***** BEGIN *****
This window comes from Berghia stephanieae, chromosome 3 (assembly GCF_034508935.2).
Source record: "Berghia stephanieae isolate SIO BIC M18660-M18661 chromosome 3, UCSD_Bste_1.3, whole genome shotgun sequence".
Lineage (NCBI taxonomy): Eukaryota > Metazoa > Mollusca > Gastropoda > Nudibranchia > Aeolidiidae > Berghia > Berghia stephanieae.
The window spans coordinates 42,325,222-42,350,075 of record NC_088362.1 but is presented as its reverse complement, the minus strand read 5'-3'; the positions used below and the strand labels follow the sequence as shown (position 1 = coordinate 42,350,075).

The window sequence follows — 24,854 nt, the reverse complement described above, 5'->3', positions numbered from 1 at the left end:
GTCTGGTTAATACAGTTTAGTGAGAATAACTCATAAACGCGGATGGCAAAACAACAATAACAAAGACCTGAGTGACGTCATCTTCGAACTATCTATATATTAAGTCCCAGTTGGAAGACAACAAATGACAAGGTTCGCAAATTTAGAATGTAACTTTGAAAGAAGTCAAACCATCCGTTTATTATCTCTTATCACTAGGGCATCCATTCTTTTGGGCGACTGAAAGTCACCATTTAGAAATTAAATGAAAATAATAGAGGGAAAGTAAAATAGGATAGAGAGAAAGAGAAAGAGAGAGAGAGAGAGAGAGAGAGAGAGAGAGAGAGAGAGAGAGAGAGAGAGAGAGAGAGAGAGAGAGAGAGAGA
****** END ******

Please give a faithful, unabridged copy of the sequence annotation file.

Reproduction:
This window comes from Berghia stephanieae, chromosome 3 (assembly GCF_034508935.2).
Source record: "Berghia stephanieae isolate SIO BIC M18660-M18661 chromosome 3, UCSD_Bste_1.3, whole genome shotgun sequence".
Lineage (NCBI taxonomy): Eukaryota > Metazoa > Mollusca > Gastropoda > Nudibranchia > Aeolidiidae > Berghia > Berghia stephanieae.
The window spans coordinates 42,325,222-42,350,075 of record NC_088362.1 but is presented as its reverse complement, the minus strand read 5'-3'; the positions used below and the strand labels follow the sequence as shown (position 1 = coordinate 42,350,075).

The window sequence follows — 24,854 nt, the reverse complement described above, 5'->3', positions numbered from 1 at the left end:
GTCTGGTTAATACAGTTTAGTGAGAATAACTCATAAACGCGGATGGCAAAACAACAATAACAAAGACCTGAGTGACGTCATCTTCGAACTATCTATATATTAAGTCCCAGTTGGAAGACAACAAATGACAAGGTTCGCAAATTTAGAATGTAACTTTGAAAGAAGTCAAACCATCCGTTTATTATCTCTTATCACTAGGGCATCCATTCTTTTGGGCGACTGAAAGTCACCATTTAGAAATTAAATGAAAATAATAGAGGGAAAGTAAAATAGGATAGAGAGAAAGAGAAAGAGAGAGAGAGAGAGAGAGAGAGAGAGAGAGAGAGAGAGAGAGAGAGAGAGAGAGAGAGAGAGAGAGAGAGAGA